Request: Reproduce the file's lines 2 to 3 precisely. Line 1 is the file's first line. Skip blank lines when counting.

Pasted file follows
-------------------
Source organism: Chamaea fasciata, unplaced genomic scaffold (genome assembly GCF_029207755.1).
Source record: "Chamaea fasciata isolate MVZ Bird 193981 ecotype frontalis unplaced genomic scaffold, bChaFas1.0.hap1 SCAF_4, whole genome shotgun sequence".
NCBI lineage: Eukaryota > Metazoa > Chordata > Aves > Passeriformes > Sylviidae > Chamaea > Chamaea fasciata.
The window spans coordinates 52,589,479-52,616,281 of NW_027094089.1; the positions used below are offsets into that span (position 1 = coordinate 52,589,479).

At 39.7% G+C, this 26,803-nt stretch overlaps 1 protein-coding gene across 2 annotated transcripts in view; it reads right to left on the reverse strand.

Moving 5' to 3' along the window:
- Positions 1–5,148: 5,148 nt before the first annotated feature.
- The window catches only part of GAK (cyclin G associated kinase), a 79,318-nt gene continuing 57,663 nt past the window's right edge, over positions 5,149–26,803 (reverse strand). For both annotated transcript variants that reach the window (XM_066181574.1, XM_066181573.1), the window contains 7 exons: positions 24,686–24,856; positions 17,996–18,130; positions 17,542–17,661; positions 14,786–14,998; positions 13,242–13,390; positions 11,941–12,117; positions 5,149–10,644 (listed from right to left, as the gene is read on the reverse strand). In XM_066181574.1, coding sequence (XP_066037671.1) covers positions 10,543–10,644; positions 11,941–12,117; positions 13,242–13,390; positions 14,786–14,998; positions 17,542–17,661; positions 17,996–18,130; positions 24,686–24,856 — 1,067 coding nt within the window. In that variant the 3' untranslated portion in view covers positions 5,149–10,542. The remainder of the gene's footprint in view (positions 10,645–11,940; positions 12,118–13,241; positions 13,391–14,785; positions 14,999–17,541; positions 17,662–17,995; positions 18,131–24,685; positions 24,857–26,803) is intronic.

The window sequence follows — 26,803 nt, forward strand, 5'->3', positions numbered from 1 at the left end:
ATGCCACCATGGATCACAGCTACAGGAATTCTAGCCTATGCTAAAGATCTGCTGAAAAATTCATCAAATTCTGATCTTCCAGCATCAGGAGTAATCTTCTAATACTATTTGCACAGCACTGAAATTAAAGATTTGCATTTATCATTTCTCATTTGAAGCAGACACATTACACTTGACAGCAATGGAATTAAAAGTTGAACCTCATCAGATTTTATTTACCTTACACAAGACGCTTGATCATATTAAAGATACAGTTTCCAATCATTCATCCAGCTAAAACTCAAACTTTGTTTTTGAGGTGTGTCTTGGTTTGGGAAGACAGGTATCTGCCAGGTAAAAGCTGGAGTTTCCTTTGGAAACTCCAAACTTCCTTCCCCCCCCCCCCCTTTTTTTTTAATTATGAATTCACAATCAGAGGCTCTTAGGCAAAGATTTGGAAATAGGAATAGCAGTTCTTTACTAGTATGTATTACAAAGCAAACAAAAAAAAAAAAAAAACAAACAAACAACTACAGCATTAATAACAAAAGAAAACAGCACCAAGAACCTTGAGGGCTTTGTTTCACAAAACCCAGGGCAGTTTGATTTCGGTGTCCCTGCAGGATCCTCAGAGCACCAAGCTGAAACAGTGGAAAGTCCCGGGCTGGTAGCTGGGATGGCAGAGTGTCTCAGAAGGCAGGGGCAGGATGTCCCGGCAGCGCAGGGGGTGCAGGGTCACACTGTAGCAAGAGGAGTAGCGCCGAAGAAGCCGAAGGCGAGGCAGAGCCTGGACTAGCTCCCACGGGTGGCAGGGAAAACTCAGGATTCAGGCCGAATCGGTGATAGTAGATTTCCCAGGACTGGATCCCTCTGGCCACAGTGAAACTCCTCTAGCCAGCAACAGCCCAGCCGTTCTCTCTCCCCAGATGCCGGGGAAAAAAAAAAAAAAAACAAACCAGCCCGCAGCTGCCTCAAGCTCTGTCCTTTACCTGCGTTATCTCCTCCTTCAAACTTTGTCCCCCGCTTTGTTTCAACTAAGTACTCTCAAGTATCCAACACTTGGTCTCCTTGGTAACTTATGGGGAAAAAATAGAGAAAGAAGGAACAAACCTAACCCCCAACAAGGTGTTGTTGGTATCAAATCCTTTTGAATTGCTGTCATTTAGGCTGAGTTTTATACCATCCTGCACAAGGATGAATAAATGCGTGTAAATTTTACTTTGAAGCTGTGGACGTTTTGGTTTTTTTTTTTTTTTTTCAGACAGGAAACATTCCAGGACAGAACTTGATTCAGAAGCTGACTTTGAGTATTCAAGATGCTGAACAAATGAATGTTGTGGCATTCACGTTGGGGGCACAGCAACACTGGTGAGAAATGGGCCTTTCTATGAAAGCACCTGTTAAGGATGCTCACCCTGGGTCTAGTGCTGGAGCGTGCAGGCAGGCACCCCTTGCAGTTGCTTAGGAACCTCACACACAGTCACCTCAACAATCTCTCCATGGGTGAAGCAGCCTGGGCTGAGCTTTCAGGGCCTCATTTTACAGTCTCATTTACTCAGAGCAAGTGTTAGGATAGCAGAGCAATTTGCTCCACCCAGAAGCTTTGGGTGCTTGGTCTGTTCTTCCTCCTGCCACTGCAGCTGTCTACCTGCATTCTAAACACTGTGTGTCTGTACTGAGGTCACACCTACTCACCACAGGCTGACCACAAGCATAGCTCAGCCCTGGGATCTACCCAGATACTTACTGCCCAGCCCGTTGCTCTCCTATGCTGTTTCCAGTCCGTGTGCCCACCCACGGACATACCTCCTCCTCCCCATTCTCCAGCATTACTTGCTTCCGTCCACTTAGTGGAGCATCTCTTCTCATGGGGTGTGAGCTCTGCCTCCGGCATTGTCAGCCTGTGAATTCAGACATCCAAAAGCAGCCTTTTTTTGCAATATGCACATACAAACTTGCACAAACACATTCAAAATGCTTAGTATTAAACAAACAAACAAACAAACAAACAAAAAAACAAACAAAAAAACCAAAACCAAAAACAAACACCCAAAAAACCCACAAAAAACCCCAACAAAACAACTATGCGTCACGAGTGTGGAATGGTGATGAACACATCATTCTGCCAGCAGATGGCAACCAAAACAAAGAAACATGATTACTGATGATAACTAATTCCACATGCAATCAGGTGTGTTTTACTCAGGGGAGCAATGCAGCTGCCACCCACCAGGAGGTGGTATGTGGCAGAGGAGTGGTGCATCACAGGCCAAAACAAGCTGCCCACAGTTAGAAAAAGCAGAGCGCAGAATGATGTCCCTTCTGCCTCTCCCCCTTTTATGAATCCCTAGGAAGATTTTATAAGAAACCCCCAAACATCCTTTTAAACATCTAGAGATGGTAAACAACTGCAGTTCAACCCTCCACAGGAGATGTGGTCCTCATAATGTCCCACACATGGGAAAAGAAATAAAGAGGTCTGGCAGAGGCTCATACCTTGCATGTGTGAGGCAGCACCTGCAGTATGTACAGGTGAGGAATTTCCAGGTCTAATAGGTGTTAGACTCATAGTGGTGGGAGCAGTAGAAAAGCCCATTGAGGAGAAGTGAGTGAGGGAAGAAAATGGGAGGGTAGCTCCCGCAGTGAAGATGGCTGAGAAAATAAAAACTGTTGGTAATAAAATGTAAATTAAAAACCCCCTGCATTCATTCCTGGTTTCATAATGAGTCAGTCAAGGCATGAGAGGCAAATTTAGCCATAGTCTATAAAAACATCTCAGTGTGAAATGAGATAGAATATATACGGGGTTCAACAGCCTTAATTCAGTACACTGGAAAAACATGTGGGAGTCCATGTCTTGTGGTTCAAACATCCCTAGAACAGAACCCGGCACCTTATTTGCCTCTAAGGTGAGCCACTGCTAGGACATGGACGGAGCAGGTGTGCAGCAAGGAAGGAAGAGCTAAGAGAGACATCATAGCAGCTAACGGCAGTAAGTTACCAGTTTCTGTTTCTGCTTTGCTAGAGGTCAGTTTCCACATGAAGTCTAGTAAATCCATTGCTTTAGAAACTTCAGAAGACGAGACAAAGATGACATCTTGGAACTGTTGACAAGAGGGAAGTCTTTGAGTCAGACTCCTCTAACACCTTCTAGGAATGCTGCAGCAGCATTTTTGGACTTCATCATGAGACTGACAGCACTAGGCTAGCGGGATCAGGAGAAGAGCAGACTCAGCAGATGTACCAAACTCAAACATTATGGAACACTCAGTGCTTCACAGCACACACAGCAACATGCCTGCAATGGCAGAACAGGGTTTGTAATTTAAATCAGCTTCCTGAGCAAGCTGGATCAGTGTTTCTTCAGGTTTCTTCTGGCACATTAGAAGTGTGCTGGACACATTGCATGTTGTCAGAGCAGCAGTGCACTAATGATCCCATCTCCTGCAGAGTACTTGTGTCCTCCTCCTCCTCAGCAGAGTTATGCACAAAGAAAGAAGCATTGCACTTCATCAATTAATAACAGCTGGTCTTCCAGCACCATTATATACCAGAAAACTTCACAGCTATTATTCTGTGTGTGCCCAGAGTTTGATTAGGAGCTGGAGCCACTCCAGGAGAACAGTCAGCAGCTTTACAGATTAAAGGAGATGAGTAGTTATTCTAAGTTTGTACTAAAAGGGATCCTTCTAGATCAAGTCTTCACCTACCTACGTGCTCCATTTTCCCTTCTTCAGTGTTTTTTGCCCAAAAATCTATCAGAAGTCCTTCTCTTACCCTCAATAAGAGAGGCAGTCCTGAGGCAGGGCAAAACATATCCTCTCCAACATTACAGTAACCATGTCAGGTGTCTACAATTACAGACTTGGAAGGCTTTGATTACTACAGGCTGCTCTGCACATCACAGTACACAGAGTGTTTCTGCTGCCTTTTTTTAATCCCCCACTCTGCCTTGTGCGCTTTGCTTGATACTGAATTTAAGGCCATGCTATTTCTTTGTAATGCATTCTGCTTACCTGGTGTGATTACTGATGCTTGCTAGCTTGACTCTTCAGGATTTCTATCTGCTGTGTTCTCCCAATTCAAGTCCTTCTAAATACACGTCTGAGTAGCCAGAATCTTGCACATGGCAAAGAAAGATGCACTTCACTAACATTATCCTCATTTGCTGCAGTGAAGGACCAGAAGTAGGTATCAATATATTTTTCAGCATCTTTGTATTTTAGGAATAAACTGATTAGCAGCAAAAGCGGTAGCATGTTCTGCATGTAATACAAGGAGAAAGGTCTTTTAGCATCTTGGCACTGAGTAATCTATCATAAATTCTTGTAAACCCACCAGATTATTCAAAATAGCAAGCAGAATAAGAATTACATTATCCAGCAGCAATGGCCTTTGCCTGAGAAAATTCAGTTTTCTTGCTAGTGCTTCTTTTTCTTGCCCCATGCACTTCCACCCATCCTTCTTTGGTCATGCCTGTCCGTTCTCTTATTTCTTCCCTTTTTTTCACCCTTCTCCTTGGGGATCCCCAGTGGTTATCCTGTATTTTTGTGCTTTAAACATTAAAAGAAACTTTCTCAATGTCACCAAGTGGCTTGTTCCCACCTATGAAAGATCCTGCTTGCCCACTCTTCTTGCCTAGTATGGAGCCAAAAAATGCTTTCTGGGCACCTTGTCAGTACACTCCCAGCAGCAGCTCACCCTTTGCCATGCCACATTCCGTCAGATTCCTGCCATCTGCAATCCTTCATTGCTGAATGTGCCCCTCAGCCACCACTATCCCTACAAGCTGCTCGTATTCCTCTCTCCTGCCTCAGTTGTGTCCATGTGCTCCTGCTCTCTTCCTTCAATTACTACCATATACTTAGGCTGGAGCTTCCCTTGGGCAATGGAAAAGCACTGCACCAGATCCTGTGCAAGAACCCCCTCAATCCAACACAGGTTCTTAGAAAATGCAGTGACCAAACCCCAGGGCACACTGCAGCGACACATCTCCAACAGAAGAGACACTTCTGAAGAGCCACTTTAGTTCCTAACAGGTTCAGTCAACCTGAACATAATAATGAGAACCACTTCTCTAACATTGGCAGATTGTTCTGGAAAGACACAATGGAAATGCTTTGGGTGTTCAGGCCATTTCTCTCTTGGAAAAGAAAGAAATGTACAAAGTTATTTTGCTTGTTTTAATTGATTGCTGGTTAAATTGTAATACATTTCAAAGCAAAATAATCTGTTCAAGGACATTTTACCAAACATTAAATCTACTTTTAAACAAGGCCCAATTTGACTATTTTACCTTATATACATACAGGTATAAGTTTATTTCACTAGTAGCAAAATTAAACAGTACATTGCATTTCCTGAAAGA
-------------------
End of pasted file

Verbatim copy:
Source record: "Chamaea fasciata isolate MVZ Bird 193981 ecotype frontalis unplaced genomic scaffold, bChaFas1.0.hap1 SCAF_4, whole genome shotgun sequence".
NCBI lineage: Eukaryota > Metazoa > Chordata > Aves > Passeriformes > Sylviidae > Chamaea > Chamaea fasciata.